Indeed, a handful of the authors in this volume discuss aspects of these laws, engaging their “general equity” (or reasonability) in fascinating detail. More of this would have been useful in an introductory volume: understanding the import of these laws—these teachings—in their ancient context and then drawing on them analogically to probe, test, and refine our own modern sensibilities (as in Deuteronomy 4.5).
A couple of additional discussions could have been usefully included as well. Given the visibility of Christian scholars among postliberals (there are too many to name—John Milbank, Oliver O’Donovan, and Patrick Deneen—are several who come immediately to mind), and the nod in the book by several authors that Christianity’s aspirations don’t directly map onto economic efficiency, a broader consideration of the relationship between social life and market economics would have been pertinent to a very visible discussion currently taking place on the religious and secular right.
For example, in resurrecting and updating a version of Karl Polanyi’s argument in The Great Transformation, postliberal conservatives assert that imperatives created by globalized price competition ride roughshod over important aspects of human solidarity. Expressed in economic language, postliberals argue that the impact of economic dislocation on the interplay between identity and vocation might be a type of negative social external cost that needs to be taken into consideration along with more-purely economic externalities and material benefits.
Even more critically, there is the question of a tension between the ontology of the market and the ontology of the Church. The essays in this volume largely endorse a form of individualism, whether methodological individualism or aggregative individualism (in that they treat human collectivities, and ideas such as the “common good,” as identical with the aggregate interests of the individuals in the group).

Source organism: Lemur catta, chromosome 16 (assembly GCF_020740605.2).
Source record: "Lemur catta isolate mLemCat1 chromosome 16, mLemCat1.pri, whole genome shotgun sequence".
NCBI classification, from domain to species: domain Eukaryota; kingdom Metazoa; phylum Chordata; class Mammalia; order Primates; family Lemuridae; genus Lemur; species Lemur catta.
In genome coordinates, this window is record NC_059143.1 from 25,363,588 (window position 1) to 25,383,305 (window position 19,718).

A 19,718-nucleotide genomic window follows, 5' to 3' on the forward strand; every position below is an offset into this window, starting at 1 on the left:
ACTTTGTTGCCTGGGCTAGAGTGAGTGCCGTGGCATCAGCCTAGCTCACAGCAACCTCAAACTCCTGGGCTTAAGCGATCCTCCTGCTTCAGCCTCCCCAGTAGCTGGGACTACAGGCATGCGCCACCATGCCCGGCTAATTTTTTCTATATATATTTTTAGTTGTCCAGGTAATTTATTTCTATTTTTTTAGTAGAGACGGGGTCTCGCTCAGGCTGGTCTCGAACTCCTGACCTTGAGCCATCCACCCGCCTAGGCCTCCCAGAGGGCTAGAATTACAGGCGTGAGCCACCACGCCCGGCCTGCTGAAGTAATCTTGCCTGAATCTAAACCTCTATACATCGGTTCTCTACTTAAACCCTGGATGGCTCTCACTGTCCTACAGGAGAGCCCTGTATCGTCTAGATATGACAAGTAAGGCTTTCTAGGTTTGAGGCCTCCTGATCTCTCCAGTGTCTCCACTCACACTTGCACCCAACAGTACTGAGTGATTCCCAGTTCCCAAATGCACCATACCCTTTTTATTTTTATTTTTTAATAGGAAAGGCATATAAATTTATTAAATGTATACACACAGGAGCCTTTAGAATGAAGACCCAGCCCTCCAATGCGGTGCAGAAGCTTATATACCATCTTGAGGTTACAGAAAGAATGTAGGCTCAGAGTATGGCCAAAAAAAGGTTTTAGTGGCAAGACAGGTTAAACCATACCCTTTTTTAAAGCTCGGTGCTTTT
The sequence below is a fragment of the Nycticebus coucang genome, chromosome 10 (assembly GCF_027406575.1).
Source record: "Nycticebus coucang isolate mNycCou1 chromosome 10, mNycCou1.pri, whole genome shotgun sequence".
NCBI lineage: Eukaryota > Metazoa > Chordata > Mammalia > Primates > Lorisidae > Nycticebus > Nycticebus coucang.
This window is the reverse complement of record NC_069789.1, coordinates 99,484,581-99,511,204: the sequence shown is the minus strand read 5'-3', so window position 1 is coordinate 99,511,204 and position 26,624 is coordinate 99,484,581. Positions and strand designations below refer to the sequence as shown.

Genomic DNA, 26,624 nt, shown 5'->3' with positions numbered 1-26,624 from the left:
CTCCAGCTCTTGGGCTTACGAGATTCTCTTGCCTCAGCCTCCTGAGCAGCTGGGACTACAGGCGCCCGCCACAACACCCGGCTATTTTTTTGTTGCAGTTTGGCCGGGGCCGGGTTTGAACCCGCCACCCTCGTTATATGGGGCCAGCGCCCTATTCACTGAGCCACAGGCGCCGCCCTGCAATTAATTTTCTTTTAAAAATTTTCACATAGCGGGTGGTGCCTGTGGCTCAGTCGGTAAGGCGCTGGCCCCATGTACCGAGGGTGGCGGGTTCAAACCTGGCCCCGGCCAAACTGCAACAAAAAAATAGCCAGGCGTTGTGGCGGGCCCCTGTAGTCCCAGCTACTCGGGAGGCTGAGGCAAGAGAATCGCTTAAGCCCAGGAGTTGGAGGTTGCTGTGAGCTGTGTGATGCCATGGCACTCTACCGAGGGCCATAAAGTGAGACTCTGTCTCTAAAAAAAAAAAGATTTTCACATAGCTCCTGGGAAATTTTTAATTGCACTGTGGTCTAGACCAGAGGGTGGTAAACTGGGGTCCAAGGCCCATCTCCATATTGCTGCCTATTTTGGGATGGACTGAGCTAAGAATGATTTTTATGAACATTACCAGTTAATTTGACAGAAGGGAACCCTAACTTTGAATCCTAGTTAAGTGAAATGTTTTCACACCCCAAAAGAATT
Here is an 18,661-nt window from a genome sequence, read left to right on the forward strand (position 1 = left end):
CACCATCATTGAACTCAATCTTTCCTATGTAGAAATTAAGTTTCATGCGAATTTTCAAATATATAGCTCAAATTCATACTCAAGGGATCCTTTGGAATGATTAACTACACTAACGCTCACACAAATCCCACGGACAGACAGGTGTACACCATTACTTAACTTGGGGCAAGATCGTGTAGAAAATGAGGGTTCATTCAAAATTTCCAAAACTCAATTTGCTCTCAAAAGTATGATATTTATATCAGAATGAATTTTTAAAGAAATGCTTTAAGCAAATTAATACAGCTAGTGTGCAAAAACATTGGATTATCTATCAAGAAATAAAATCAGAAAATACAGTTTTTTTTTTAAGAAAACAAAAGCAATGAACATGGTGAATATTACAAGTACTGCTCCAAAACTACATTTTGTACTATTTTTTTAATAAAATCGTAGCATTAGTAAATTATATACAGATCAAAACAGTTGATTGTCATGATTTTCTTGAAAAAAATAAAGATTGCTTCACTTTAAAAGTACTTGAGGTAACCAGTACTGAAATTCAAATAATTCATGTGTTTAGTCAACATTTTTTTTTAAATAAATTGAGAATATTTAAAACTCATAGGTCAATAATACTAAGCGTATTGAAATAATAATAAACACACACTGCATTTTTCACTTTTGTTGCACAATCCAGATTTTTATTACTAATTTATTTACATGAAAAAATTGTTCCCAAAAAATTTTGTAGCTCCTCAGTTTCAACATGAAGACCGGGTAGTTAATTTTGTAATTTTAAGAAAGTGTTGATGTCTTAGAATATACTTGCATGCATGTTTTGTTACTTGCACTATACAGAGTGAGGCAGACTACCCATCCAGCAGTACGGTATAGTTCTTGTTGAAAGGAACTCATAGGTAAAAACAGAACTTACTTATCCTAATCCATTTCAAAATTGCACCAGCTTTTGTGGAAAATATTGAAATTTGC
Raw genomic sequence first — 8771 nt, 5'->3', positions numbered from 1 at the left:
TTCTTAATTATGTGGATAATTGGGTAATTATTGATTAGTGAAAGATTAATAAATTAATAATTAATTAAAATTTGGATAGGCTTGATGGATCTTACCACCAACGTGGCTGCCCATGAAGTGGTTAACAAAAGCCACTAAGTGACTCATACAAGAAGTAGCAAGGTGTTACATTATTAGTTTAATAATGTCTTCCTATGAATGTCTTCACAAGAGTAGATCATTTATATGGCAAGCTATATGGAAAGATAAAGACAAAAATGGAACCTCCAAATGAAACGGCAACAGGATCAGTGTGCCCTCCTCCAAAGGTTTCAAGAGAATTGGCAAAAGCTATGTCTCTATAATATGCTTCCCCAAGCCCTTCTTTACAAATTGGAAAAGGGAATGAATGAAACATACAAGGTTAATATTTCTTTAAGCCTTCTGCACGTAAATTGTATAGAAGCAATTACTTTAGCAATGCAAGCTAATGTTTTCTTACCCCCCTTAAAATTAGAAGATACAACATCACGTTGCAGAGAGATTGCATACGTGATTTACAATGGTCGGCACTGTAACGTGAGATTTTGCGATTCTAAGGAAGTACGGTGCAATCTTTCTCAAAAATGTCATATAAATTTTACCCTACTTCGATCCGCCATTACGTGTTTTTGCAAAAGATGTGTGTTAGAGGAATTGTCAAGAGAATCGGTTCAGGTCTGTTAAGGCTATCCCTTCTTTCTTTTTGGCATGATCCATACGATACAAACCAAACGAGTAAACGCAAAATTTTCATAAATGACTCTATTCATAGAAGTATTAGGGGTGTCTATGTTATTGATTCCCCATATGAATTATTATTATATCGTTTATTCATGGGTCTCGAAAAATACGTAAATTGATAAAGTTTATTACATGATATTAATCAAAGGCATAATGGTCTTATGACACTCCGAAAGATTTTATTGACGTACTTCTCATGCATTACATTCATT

To be sure, after a 20th century in which notions of human social organisms did so much damage via communism and fascism it is understandable that we be shy of talk about the reality of human organic unities. And yet there is no getting around the fact of the Christian church’s fundamental identity as the corporate body of Christ. The Apostle Paul’s lengthy discussions of the reality of the organic life of the Body (Rom 12.5-6, 1 Con 12.4-26, Eph 2.21-22)—and the Bible’s reference to the Church as a “polis” (Mt 5.14, Heb 12.22)—can’t help but suggest the similar definitional point as the polis as body in Aristotle’s politics: “The polis is also prior in nature to the household and to each of us individually, since the whole is necessarily prior to the part.” In the Church, Christians are “members of one another” (Romans 12.5, Ephesians 4.24).
The implications go both ways. The “communion of the saints” seems to have clear economic content according to Jesus (Mark 10.30). But the question is also whether the interpenetration of the market and market rationality runs so deeply in the lives of modern Christians that it stunts the very ability of Christians to conceive of the Church as the true Body of Christ, and so enervates Christian engagement with and as the Church.
These are not so much criticisms of the current volume as an encouragement for Christians to continue the discussion started in the book. This volume is a serious and suggestive introduction to the consideration of Christianity, markets, and regulation.